A few more strategic tie-ups helped MCBS design the set-top box (STB) software as well as hardware, in Gandhinagar itself—something that had happened in India for the first time. We got these set-top boxes manufactured in other factories within India, and trials went on for over two years. This proved that these types of set-top boxes with complex electronics and high levels of security, similar to that used in ATM machines, could be designed and manufactured within India!
In 2013, we began an intensive research project for developing technology to manufacture electronics in India. We began buying land and got the building started. Within 18 months, the research was completed and, meanwhile, we convinced a chipset company to provide support to design STBs without committing to very large quantities. We started making STBs based on our own design in the factory of a Korean firm in Pune even though it had old machines, just to gain confidence and get our newly recruited staff trained. We employed freshers with an engineering background and even IT networking engineers to learn the new technology of SMT machines.
We then began our journey to putting India on the world map for space and defence electronics manufacturing. We placed an order for the world’s most state-of-art high-speed robotic machines. The machines have robotic hands which can pick the minutest of electronic components that can’t be seen clearly by human eyes.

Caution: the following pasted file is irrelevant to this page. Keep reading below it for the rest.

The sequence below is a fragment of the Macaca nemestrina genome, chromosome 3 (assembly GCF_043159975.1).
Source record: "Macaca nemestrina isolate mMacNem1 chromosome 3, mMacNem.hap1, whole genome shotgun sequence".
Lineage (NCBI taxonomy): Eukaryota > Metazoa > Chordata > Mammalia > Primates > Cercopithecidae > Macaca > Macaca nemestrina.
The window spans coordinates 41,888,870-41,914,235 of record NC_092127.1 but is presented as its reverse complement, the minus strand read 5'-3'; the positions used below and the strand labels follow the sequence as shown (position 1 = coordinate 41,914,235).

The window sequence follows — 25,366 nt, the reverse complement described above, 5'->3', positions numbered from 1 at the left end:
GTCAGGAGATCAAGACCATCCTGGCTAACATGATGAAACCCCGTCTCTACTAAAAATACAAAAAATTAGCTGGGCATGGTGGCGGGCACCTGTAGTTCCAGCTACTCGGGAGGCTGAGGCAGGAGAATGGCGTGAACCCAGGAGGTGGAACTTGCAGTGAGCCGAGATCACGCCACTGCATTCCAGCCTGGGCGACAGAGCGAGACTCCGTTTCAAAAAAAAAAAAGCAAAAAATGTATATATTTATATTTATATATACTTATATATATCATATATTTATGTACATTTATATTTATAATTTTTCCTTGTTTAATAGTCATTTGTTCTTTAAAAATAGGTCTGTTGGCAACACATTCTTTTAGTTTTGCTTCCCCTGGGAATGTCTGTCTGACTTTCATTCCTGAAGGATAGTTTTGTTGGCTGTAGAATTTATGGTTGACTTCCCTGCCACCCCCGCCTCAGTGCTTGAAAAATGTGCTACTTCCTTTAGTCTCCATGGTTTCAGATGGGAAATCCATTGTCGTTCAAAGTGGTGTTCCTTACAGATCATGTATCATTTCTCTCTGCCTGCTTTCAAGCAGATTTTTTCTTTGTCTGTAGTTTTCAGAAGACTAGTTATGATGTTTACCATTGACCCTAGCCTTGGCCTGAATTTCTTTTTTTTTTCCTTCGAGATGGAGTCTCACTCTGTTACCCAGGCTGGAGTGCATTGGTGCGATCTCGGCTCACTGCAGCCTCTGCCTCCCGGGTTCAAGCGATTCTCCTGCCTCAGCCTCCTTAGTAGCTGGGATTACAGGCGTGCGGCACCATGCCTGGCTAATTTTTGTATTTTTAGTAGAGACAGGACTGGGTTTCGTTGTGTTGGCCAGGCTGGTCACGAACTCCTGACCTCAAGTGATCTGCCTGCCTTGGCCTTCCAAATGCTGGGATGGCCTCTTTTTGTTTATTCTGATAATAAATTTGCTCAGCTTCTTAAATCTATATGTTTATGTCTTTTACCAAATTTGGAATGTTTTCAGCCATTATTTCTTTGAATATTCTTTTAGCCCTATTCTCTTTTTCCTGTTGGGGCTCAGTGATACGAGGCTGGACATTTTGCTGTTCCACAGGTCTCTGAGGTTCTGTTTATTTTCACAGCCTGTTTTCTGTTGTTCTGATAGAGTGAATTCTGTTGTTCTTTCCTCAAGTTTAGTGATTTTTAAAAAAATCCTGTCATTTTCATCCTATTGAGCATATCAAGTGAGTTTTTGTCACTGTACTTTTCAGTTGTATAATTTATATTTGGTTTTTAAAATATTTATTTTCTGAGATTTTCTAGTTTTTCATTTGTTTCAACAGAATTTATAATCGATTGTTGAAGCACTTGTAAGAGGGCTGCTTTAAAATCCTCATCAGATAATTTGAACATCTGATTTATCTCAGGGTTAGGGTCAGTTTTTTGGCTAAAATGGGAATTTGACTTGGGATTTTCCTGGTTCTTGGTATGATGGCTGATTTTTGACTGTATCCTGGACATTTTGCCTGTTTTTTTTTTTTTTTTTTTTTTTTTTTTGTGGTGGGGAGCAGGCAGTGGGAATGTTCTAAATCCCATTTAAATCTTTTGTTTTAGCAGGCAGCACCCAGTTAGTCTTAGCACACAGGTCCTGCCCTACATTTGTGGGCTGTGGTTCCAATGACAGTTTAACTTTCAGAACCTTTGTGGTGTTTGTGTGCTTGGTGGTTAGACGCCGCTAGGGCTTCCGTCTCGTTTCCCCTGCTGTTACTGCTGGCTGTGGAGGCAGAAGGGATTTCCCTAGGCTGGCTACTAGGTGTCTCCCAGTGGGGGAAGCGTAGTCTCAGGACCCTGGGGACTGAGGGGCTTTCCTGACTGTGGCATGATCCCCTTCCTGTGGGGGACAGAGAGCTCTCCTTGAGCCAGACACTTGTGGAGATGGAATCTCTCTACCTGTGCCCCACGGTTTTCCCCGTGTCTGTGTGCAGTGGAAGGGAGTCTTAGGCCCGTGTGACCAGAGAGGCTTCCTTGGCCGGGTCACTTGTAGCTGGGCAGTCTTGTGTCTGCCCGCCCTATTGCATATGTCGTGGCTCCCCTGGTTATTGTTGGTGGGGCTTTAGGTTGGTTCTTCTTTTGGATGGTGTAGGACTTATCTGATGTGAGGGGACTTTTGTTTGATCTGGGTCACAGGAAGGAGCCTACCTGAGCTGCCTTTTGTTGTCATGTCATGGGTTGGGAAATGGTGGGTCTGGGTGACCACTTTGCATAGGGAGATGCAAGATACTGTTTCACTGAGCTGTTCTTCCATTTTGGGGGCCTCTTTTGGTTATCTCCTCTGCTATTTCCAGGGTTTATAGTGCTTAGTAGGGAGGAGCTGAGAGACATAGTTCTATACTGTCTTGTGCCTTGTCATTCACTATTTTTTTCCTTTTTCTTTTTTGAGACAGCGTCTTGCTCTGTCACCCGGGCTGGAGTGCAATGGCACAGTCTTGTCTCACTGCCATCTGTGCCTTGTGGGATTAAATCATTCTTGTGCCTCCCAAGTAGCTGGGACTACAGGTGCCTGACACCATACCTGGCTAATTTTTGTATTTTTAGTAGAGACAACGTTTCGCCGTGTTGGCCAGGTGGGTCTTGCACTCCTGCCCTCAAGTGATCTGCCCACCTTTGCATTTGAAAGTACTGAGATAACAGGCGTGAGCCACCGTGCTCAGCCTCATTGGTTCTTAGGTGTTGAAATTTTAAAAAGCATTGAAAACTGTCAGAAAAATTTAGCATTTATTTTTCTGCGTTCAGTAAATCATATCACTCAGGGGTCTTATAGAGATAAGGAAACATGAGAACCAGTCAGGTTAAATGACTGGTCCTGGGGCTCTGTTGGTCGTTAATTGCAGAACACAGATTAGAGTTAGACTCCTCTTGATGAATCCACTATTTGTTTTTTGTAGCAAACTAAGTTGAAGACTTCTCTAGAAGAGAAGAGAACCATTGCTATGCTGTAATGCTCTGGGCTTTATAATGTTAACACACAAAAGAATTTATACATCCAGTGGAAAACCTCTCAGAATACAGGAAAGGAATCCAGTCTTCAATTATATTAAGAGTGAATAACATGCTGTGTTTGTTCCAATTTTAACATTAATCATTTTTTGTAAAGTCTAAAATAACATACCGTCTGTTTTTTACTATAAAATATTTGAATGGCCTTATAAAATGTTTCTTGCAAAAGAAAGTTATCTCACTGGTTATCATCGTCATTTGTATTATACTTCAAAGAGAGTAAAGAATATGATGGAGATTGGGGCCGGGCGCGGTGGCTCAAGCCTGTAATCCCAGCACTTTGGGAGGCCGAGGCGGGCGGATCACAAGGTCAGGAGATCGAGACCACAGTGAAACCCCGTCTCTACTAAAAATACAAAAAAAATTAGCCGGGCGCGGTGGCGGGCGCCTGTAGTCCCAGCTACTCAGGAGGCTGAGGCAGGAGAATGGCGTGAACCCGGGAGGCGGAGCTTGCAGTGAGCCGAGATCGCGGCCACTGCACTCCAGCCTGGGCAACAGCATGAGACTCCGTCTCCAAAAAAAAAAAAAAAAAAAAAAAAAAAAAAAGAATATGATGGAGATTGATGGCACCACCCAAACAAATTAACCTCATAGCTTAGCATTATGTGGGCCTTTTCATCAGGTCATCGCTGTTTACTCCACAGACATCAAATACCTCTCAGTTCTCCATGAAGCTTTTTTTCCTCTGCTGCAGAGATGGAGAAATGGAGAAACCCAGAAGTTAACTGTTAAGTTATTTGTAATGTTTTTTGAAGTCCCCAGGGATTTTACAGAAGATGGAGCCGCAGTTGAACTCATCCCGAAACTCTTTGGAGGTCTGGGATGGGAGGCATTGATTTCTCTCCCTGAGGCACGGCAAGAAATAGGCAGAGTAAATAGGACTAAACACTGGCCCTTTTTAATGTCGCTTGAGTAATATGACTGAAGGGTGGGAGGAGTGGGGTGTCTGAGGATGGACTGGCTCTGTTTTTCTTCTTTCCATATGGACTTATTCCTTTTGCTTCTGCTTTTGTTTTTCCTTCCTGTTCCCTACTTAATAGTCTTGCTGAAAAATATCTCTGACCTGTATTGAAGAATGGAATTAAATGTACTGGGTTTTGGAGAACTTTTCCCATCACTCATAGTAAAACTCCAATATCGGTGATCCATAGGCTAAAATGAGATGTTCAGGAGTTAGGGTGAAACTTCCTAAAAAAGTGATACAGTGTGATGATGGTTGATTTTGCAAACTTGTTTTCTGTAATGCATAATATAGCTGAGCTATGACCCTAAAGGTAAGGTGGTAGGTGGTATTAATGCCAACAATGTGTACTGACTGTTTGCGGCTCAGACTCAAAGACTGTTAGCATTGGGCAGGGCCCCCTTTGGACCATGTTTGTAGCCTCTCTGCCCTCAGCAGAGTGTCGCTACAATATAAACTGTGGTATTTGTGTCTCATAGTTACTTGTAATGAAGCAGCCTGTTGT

The machines were commissioned in 2017 and set-top box production began soon thereafter. In 2019, the production plant was upgraded to match the requirements laid down by ISRO to make the facility space worthy! This was an effort that took more than nine months—not only to acquire the machines, set up the facility and the production room, but also to train the manpower that was needed for ISRO. Excellent teamwork and support from my parents led to the commissioning of this plant, which now caters to military and aerospace needs.
Major contributions to the industry
It was my dream to set up the largest electronics set-top box manufacturing plant within India with state-of-art machines, and this has been my major contribution to the company. I was discouraged by my own family members initially, as new investments could be a dent if markets crashed.
But the strategy to constantly but continuously invest year on year from whatever was earned in business helped me set up the plant, which required investments to the tune of
₹ 400 million. This made us India’s largest single set-top box manufacturer to have grown from scratch.
I have also presented a number of technical papers at various forums and seminars at the national and international level. I keep visiting many countries and have attended technical training for advanced technologies, all of which is being utilised for the benefit of the Indian industry.
Currently, I head MCBS as the director, providing exclusive services to the space communications domain.
Recently, in 2019, I have upgraded the electronics facility for manufacturing space and military grade equipment, and this has been approved by ISRO. Our plant can make electronics to be used in Indian satellites, moon missions, aerospace and missiles.